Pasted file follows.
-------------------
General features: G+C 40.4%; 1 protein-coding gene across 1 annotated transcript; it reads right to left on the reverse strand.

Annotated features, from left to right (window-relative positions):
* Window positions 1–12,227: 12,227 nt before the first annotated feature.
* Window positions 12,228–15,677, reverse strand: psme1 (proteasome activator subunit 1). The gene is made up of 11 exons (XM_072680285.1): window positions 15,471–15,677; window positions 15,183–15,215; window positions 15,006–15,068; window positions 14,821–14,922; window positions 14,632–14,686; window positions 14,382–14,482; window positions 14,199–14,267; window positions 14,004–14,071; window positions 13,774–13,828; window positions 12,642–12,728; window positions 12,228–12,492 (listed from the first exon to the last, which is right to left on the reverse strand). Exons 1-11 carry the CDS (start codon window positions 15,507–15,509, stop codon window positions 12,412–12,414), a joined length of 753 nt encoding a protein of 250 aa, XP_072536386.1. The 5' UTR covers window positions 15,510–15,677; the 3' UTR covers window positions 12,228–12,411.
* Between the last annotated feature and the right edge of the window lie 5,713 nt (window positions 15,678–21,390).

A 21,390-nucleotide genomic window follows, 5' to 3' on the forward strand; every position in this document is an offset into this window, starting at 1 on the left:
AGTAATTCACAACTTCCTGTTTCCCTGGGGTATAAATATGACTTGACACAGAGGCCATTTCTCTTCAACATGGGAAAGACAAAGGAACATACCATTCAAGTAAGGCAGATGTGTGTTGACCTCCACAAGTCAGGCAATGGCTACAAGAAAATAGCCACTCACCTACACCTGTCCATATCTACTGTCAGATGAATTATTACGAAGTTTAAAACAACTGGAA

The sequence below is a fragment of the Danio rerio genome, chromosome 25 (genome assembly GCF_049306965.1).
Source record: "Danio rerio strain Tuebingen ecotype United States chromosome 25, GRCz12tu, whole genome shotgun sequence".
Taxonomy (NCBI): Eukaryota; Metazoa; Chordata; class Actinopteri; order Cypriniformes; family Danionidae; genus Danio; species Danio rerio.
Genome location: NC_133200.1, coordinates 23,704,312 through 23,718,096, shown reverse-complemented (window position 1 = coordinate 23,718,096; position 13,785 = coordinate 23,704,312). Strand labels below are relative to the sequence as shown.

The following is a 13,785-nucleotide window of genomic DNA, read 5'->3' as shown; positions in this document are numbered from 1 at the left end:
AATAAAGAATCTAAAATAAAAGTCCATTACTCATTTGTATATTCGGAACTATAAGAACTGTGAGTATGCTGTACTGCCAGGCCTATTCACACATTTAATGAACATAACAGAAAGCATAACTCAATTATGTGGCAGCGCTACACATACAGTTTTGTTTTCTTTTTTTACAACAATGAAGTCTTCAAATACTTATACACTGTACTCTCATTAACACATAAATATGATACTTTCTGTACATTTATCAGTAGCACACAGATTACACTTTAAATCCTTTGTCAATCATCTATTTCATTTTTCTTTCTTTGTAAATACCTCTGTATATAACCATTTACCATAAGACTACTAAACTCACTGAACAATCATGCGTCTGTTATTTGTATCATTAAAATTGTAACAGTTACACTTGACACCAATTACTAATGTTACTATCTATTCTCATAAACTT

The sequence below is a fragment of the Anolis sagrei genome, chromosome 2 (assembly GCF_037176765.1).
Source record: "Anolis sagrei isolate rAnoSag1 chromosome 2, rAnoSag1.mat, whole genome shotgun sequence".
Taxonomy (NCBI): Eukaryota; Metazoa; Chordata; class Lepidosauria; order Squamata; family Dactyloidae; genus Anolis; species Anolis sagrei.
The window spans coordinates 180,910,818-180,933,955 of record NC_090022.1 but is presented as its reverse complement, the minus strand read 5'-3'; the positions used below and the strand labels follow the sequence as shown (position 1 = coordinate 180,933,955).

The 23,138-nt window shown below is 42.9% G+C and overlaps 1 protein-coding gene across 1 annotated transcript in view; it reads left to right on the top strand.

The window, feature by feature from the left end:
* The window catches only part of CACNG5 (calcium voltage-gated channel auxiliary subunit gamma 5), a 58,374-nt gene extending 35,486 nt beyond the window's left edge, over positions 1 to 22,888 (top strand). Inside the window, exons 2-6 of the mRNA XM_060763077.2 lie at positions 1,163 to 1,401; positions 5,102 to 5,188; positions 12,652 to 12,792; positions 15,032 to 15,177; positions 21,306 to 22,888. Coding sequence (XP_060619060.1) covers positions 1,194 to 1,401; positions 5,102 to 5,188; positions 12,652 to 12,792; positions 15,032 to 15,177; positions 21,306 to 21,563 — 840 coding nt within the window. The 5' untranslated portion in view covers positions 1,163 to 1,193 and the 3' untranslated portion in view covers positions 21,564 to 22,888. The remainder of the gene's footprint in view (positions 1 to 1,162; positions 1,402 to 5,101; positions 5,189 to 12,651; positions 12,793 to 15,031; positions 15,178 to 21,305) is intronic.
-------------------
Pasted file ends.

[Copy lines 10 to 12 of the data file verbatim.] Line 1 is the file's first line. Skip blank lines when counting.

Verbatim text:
Taxonomy (NCBI): Eukaryota; Metazoa; Chordata; class Actinopteri; order Cypriniformes; family Danionidae; genus Danio; species Danio rerio.
Genome location: NC_133200.1, coordinates 23,704,312 through 23,718,096, shown reverse-complemented (window position 1 = coordinate 23,718,096; position 13,785 = coordinate 23,704,312). Strand labels below are relative to the sequence as shown.

The following is a 13,785-nucleotide window of genomic DNA, read 5'->3' as shown; positions in this document are numbered from 1 at the left end: